“Our music theater students take dance from our dance faculty, and they study ballet, modern, jazz, and tap; they study voice with the same faculty that teaches the opera students,” he said in 2000. “This variety of training and experience is what makes our students employable.”
Indeed, his own introduction to the arts was in American musical theater, rather than purely classical music.
Referring to three framed albums, all autographed, that were hanging in his office, Mr. Ortner recalled in 2000 that he “didn’t grow up with classical music; that came later. But my parents took me to see Broadway shows, and I have the signed original-cast albums to prove it.”
Born in Great Neck, N.Y., on Long Island, on May 28, 1948, Mr. Ortner was 5 when he began studying piano, and he accompanied the chorus as a student in junior and senior high school.
He also directed the choir for the Long Island Federation of Temple Youth, according to the conservatory.
Mr. Ortner would later lament the declining emphasis on music in schools.
He told the Globe in 1999 that when he was young, “it was unthinkable to enter a classroom that didn’t have a piano, or to encounter a teacher who couldn’t sit down to play ‘Happy Birthday’ to someone. Music was considered a natural, normal part of being alive. But today you would look in vain for that classroom or that teacher. We have lost two generations of people to thinking of music as a normal pursuit.”
After high school, he studied architecture at The Cooper Union in New York City, then switched to New York University, from which he graduated with a bachelor’s degree in music. He also produced radio classical music programs.
While ushering at Carnegie Hall, he met the famous conductor Leonard Bernstein. “Harry Kraut, who worked for Leonard Bernstein, told me I should go to Tanglewood and work as a guide,” Mr. Ortner said in 2000.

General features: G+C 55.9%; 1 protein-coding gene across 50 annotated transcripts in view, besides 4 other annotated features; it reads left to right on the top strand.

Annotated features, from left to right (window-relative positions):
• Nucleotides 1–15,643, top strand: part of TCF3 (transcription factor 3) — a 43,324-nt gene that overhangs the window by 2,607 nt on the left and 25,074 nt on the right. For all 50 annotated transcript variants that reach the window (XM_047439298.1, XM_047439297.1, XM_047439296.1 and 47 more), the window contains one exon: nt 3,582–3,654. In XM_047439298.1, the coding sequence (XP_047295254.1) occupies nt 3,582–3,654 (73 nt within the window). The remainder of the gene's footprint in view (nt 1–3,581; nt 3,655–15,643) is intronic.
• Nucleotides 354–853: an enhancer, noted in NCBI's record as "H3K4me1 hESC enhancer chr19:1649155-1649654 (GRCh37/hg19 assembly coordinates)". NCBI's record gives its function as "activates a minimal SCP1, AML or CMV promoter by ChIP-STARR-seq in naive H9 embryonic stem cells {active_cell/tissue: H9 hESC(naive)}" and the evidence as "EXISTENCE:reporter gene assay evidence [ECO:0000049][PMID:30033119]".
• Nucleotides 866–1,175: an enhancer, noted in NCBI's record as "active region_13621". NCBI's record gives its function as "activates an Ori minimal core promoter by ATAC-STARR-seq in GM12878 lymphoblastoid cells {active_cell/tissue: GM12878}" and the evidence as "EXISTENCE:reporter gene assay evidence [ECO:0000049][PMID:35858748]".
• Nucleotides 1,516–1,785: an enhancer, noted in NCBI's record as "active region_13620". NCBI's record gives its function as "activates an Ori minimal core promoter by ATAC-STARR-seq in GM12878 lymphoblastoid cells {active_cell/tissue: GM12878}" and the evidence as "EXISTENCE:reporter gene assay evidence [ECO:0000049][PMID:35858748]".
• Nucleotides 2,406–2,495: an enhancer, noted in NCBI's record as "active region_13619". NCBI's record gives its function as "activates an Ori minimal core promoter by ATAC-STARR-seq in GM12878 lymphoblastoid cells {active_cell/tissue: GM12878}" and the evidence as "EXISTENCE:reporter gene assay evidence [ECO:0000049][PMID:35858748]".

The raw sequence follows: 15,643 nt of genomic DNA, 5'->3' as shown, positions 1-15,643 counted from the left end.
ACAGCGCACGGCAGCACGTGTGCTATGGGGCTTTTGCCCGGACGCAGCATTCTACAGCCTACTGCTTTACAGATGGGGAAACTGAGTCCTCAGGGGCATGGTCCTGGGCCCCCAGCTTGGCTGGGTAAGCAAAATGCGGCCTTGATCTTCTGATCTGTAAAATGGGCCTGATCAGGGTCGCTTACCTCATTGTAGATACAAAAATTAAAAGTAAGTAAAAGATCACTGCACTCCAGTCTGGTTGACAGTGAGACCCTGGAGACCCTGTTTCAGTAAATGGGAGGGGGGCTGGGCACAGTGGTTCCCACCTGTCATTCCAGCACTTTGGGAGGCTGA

He did just that and rose through the BSO ranks. At the Tanglewood Music Center, he learned about budgets, schedules, and how well-executed orchestra management could help bring music to people.
Mr. Ortner served as Tanglewood’s administrator for more than a decade until 1997, when he resigned during a reorganization orchestrated by Seiji Ozawa, who was then the BSO’s music director.
“And then one day I had a call asking me if I would be interested in becoming a candidate for the presidency of the Boston Conservatory,” he said in the Globe interview, three years later.
Memorial service plans were not immediately available for Mr. Ortner, whose only immediate survivor is his brother, Jonathan, according to the conservatory.
Mr. Ortner’s “wisdom and grace throughout his life as a leader and mentor and friend, and especially his sense of humor and incredible courageousness in his last years, set an example for a life beautifully and well lived,” Curme said.
Fogg said he and other friends were always struck by Mr. Ortner’s “sense of fairness and good humor, even in the face of difficult situations or problems. There was always this even-handedness about everything he was dealing with, even these terrible health issues.
“He had a sense of quiet dignity that I found so absolutely compelling as a friend and colleague,” Fogg added. “That’s certainly what I’m going to miss most of all.”